ASIA

The opening ceremony of the Winter Olympics kicked off on Friday — at 8 p.m. in South Korea and at 6 a.m. ET in the U.S. — with 2,900 athletes from 92 countries gathering to compete for 102 medals in Pyeongchang.

The U.S. Olympic team was led into Pyeongchang Olympic Stadium by flag-bearer Erin Hamlin.

The Winter Games run from Feb. 9-25. The Paralympics will use many of the same facilities, with 670 athletes competing from March 9-18.

Our recap of the big event:

The ceremony begins

When cold weather becomes a main topic at the Winter Olympics, it's safe to say that frigid temperatures have made an impression. That's the case in Pyeongchang, where brutal cold and high winds have been a common theme for both the media and for athletes.

Editor's note: This post contains graphic descriptions that some may find disturbing.

Updated at 3:50 a.m. ET

The Associated Press on Wednesday published a report detailing the existence of several previously undisclosed mass graves of Rohingya Muslims in Myanmar along with shocking details of the systematic execution of victims and attempts to hide evidence of the crime.

The Army is training thousands more soldiers in tunnel warfare, part of an effort to be ready to offer President Trump military options for North Korea, U.S. officials tell NPR.

North Korea is honeycombed with thousands of tunnels and bunkers, some of them discovered leading across the border and close to the South Korean capital, Seoul. Others in North Korea are hundreds of feet deep and could be used to hide troops and artillery, as well as chemical, biological and nuclear weapons.

Two Connecticut lugers will race down the ice for Team USA this February. They qualified earlier this month for the 23rd Olympic Winter Games in PyeongChang, South Korea.

North Korea says a new intercontinental ballistic missile tested on Wednesday proves it has a nuclear deterrent that can reach any target in the United States.

According to a statement from the Korean Central News Agency, the ICBM is capable of carrying a "super-large heavy warhead, which is capable of striking the whole mainland of the U.S."

Updated at 12:06 p.m. ET

President Trump said goodbye to Asia on Tuesday after visiting five countries, attending three international summits and meeting with more than half-a-dozen foreign leaders.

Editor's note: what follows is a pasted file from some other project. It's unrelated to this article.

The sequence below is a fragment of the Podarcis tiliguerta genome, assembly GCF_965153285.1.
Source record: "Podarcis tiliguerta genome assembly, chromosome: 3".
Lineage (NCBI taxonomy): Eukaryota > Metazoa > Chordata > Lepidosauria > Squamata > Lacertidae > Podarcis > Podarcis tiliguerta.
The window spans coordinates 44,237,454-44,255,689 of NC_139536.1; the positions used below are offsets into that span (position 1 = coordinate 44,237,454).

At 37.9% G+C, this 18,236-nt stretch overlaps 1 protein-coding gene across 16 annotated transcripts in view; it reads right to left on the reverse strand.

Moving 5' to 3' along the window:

"I think we made a lot of progress just in terms of relationship," Trump told reporters as Air Force One left Manila. "We actually sold $300 billion worth of equipment and other things and I think that number is going to be quadrupled very quickly."

President Trump, in Manila on the last leg of his tour of five Asian nations, only briefly touched on the question of human rights with Philippine President Rodrigo Duterte, who has waged a deadly extra-judicial war on drugs that has left thousands dead.

President Trump — in the harshest language on trade so far on his five-nation tour of Asia — told a regional summit in Vietnam that his administration "will not tolerate" continued trade abuses and that countries must "follow the rules" if they want to do business with the U.S.

President Trump and Chinese leader Xi Jinping say they have agreed to work together on the denuclearization of North Korea and closer cooperation on trade.

In a joint statement delivered at Beijing's Great Hall of the People with Xi, Trump praised the Chinese president as "a very special man," and earlier, he said the two enjoyed "great chemistry." The Chinese leader emphasized that while the two economic and military giants would occasionally have differences, there were opportunities to be "mutually reinforcing."

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